How to photograph black dogs

Today is National Black Dog Day. It’s a sad fact that black dogs sit in rescue centres twice as long as their lighter coloured counterparts. Some never get that lucky break. One of the reasons for this? Because black dogs are notoriously difficult to photograph.

Do you have a black dog? If so, you’re likely all too aware of the problem. No matter how hard you try, they end up looking like a black blob rather than the beautiful creature that they are in real life.

Whether you’re an owner, or you work in a rescue centre, today is a good day for some useful tips on photographing black dogs. You won’t need any expensive equipment. We’re assuming that you’re using a basic point and shoot camera with automatic settings.


Contrary to what you might expect, bright overhead sunlight isn’t great for black dogs. In very bright light your camera will be working too hard. There’ll be a battle between two extremes – the black of your dog and the white light of the sun. Your photograph will always end up on the losing side.

If you do find yourself with the sun directly overhead, bring your dog to a shaded area and take the photo there. It’s important that your chosen location is evenly shaded with a soft light covering the whole area. For example, if you take the photo under a tree, make sure that the background isn’t brightly lit.

2. Even shaded area-1
Placing Bailey in an evenly-lit shaded area made it easier to get a good exposure because there were no areas of extreme dark shadows or bright light.


Try and take the photo on a cloudy day. The light will be softer and your subject will be evenly lit.

2. Even-shaded area-2
Shaded areas can also be out in the open when it’s nice and cloudy. Clouds act as a giant light diffuser in the sky.


Choose the right time of day

When you’re photographing your black dog in direct sunlight, there are two ideal times of day: early morning or early evening. Generally speaking, the “golden hour” is 1 hour after sunrise or 1 hour before sunset.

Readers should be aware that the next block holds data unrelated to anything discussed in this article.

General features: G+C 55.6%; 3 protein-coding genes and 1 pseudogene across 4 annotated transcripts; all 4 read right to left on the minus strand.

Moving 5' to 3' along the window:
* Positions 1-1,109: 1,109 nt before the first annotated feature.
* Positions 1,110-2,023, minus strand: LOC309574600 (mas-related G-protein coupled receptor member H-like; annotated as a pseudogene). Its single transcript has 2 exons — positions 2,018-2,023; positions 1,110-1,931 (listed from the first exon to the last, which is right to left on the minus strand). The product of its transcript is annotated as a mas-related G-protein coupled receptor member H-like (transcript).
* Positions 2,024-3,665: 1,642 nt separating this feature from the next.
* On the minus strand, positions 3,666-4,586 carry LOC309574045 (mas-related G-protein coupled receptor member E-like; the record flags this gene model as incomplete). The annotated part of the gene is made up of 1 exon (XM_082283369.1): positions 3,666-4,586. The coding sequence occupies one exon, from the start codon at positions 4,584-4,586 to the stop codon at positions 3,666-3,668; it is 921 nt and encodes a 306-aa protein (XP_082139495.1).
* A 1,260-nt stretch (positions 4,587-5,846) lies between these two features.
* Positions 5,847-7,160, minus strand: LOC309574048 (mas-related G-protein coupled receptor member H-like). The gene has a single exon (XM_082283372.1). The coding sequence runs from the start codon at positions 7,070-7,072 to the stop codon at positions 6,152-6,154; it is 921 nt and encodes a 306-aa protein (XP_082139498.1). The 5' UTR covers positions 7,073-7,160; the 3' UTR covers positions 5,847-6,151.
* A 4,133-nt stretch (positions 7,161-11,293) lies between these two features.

These golden hours obviously vary according to the time of year and so check sunrise/sunset times before planning your shoot.

1. Golden Light-1
Everything looks better during the golden light. This picture of Bruce was taken about half an hour before sunset when the sun was very low in the sky, but not too low for it to be too dark.


Background colour

The right background colour is especially important when you’re taking a photo of a black dog. Ideally, you’re looking for good contrast colours that complement black. Middle-spectrum colours work particularly well – reds, yellows, greens and blues.

3. Background colour 2-1
Colours in the middle of the colours spectrum work particularly well with black dogs: yellows, greens, blues, reds.
3. Background colour-1
Using the sky as a background provides a colour that complements and contrasts well to a dog’s black fur.



As we all know, the eyes are the window to the soul. But even at the best of times, it can be hard to see a dog’s eyes, especially if they’re covered in fur.

The best way to deal with this is to use water. You don’t have to take them swimming or dunk them in the bath, just use a wet flannel to wipe around the eyes. However, if they want to splash around in the water then all the better as water shots are great fun.